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[liberationtech] Independent UK Critic of NBC has Twitter account suspended after network complains
migarrid at uw.edu
Tue Jul 31 16:52:35 PDT 2012
Thank you for the interesting conversation! I am new to the list and really enjoying all the posts.
Regarding Twitter and its policy to suspend or not users – the twitter account of the youth movement in Mexico @Yosoy132 which emerged from a series of protests against the misinformation (or information manipulation) of the main media corporations in Mexico regarding the elections was suspended without any notice or explanation. This move from Twitter was highly suspicious – the account was suspended, very conveniently I must add, a month before the election and re-instated three weeks after. I contacted the members of the movement asking if they had received any explanation as to why their twitter account was suspended and they had received none after various attempts. It is difficult for me to believe that Twitter acted following its pragmatic policy – there is no proof of wrongdoing but there is also no evidence or explanation how the company simply follow its policy (silence nourishes doubt). The movement stopped using the twitter account and made its Facebook page the primary channel to communicating with movement members and supporters.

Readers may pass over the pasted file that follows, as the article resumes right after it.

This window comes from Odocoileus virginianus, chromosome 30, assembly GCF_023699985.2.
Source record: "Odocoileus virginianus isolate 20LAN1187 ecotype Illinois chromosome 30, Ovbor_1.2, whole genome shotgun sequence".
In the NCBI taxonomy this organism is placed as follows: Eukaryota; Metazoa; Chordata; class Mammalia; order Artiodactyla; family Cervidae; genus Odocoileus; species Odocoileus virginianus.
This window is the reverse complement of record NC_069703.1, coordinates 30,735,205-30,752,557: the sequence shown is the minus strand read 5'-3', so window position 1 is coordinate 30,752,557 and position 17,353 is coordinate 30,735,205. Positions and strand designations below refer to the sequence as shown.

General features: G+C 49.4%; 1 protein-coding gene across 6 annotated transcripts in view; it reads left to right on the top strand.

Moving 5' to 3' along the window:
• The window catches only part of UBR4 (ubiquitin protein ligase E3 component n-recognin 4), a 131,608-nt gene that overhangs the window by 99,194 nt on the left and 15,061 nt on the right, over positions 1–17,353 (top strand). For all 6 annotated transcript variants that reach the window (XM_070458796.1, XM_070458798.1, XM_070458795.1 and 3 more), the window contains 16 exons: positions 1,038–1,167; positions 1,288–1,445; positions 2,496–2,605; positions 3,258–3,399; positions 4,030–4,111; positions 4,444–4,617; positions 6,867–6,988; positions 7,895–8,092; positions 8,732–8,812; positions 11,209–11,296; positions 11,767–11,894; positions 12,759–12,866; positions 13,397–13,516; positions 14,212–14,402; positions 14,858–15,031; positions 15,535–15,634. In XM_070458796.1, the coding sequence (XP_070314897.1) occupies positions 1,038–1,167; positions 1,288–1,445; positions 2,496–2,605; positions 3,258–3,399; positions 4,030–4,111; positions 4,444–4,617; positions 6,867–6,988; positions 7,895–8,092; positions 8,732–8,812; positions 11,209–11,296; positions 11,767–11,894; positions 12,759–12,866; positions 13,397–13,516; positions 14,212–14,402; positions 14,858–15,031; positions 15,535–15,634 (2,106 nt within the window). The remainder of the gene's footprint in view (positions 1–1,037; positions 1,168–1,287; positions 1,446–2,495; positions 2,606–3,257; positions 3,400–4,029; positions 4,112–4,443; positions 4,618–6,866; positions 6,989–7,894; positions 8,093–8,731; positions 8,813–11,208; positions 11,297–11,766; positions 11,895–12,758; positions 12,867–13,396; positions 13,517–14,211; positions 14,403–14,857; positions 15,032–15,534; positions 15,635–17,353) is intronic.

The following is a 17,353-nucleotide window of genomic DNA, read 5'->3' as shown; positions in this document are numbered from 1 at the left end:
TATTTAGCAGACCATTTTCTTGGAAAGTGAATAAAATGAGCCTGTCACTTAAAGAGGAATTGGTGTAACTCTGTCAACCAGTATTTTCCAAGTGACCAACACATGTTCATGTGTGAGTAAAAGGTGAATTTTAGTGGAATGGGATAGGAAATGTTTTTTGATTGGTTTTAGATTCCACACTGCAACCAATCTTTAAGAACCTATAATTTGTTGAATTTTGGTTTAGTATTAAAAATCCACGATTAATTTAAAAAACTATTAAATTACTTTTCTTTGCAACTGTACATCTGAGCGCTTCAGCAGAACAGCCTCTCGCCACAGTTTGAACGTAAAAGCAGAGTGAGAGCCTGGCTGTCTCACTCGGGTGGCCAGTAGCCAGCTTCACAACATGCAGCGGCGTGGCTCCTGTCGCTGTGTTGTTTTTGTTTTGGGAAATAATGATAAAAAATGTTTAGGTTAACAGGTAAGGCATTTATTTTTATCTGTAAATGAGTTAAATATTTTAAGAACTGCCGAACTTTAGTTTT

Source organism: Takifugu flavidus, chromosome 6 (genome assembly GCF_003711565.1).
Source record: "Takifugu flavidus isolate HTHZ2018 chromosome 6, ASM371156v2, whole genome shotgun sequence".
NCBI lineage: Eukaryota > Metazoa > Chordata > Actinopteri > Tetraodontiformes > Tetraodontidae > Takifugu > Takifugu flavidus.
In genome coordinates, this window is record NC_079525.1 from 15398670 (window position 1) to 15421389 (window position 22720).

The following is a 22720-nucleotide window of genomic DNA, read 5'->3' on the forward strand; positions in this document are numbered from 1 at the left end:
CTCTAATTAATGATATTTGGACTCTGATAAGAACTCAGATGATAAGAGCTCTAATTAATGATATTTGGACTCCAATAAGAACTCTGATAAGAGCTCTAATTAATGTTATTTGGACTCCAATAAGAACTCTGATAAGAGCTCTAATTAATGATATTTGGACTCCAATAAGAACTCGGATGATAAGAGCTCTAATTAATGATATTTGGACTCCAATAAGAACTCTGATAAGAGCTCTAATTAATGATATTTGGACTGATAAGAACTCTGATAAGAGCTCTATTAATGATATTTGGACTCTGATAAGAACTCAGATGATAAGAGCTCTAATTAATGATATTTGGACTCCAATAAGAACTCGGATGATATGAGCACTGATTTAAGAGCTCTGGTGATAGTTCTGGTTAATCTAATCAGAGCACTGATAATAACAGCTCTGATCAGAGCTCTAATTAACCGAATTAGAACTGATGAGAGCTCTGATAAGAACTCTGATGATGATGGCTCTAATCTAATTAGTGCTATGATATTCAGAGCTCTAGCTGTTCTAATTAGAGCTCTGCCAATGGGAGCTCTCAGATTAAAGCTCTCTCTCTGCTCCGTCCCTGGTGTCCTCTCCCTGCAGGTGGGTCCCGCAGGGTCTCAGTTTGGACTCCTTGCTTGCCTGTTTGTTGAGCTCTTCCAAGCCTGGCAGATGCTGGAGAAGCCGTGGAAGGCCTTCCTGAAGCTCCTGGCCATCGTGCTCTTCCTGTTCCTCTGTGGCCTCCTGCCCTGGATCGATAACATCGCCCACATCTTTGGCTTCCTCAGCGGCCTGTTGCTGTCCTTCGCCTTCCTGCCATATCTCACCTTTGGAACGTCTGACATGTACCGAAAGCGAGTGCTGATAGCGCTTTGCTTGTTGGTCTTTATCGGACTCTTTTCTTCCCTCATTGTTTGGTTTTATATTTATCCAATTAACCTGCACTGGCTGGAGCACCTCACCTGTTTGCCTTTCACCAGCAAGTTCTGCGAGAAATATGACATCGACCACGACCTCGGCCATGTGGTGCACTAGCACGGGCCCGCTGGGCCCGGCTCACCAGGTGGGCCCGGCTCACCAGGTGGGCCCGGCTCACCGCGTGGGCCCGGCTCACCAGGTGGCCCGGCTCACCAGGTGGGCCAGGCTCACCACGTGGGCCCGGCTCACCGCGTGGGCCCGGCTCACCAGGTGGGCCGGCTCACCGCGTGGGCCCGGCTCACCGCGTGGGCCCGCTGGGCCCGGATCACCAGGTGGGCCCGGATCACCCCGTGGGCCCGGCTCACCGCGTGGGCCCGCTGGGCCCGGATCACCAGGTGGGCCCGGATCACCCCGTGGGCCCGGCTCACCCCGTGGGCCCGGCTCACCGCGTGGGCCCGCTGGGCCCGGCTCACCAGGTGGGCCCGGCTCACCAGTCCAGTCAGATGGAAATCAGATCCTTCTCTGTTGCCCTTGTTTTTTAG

Considering the reasons why the youth mobilized against in the first place (against major mass media corporations in the country) and this arbitrary move on Twitter's side places doubt on the way the company implements its policy for suspending users.
As many of you pointed in previous posts, it is problematic to place our hopes for advancing democracy on corporate tools, however useful these are in enabling communication and mobilization. Democratic interests will, in most cases, be undermined if profit interests are at stake.
Research Assistant Professor
Technology &Social Change Group
University of Washington's iSchool
From: Simon Phipps <webmink at gmail.com<mailto:webmink at gmail.com>>
Date: Tuesday, July 31, 2012 4:15 PM
To: "Jillian C. York" <jilliancyork at gmail.com<mailto:jilliancyork at gmail.com>>
Cc: Liberation Technologies <liberationtech at lists.stanford.edu<mailto:liberationtech at lists.stanford.edu>>
Subject: Re: [liberationtech] Independent UK Critic of NBC has Twitter account suspended after network complains
Thanks for that pointer - it didn't come up in the searches I tried.
While it would be fun to argue about whether "mentioned on some nutjob's web site that Google doesn't list" is a good definition of "public", I think it misses my point. That point is I believe Twitter already has an adequate and pragmatic policy and I've not seen a good description of a better one that takes account of their scale.
Their policy says:
1. Check if a complaint is in good faith (if not, or if complaint withdrawn, skip to 4)